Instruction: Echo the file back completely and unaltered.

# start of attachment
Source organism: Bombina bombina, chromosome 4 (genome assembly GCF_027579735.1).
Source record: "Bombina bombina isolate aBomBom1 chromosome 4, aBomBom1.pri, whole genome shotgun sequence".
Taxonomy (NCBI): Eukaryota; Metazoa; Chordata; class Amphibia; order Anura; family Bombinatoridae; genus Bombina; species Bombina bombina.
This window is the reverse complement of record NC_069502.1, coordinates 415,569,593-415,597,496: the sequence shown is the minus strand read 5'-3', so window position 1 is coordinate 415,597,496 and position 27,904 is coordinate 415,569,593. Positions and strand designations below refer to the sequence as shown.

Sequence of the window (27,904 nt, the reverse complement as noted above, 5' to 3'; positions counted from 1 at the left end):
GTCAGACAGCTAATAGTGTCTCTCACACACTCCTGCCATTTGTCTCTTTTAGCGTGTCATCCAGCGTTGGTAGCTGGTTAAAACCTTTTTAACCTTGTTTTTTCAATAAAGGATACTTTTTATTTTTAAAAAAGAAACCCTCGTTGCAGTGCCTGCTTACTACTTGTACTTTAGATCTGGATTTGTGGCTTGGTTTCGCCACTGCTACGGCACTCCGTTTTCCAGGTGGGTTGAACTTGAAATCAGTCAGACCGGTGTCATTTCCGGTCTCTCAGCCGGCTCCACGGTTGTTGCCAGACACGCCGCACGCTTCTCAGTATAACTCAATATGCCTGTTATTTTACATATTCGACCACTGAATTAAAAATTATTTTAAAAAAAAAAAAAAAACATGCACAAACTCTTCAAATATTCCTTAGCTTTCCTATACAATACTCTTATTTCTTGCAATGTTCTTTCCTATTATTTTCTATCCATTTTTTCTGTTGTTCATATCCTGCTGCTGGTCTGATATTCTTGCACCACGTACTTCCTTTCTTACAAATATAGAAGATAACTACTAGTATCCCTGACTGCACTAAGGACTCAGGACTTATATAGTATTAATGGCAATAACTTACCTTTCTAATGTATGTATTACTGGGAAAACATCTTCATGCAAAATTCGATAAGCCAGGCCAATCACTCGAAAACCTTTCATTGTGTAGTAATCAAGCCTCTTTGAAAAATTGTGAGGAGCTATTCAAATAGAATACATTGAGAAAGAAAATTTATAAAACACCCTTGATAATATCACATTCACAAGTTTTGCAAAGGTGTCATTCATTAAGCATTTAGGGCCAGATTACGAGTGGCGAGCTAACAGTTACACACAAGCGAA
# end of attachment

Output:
Source organism: Bombina bombina, chromosome 4 (genome assembly GCF_027579735.1).
Source record: "Bombina bombina isolate aBomBom1 chromosome 4, aBomBom1.pri, whole genome shotgun sequence".
Taxonomy (NCBI): Eukaryota; Metazoa; Chordata; class Amphibia; order Anura; family Bombinatoridae; genus Bombina; species Bombina bombina.
This window is the reverse complement of record NC_069502.1, coordinates 415,569,593-415,597,496: the sequence shown is the minus strand read 5'-3', so window position 1 is coordinate 415,597,496 and position 27,904 is coordinate 415,569,593. Positions and strand designations below refer to the sequence as shown.

Sequence of the window (27,904 nt, the reverse complement as noted above, 5' to 3'; positions counted from 1 at the left end):
GTCAGACAGCTAATAGTGTCTCTCACACACTCCTGCCATTTGTCTCTTTTAGCGTGTCATCCAGCGTTGGTAGCTGGTTAAAACCTTTTTAACCTTGTTTTTTCAATAAAGGATACTTTTTATTTTTAAAAAAGAAACCCTCGTTGCAGTGCCTGCTTACTACTTGTACTTTAGATCTGGATTTGTGGCTTGGTTTCGCCACTGCTACGGCACTCCGTTTTCCAGGTGGGTTGAACTTGAAATCAGTCAGACCGGTGTCATTTCCGGTCTCTCAGCCGGCTCCACGGTTGTTGCCAGACACGCCGCACGCTTCTCAGTATAACTCAATATGCCTGTTATTTTACATATTCGACCACTGAATTAAAAATTATTTTAAAAAAAAAAAAAAAACATGCACAAACTCTTCAAATATTCCTTAGCTTTCCTATACAATACTCTTATTTCTTGCAATGTTCTTTCCTATTATTTTCTATCCATTTTTTCTGTTGTTCATATCCTGCTGCTGGTCTGATATTCTTGCACCACGTACTTCCTTTCTTACAAATATAGAAGATAACTACTAGTATCCCTGACTGCACTAAGGACTCAGGACTTATATAGTATTAATGGCAATAACTTACCTTTCTAATGTATGTATTACTGGGAAAACATCTTCATGCAAAATTCGATAAGCCAGGCCAATCACTCGAAAACCTTTCATTGTGTAGTAATCAAGCCTCTTTGAAAAATTGTGAGGAGCTATTCAAATAGAATACATTGAGAAAGAAAATTTATAAAACACCCTTGATAATATCACATTCACAAGTTTTGCAAAGGTGTCATTCATTAAGCATTTAGGGCCAGATTACGAGTGGCGAGCTAACAGTTACACACAAGCGAA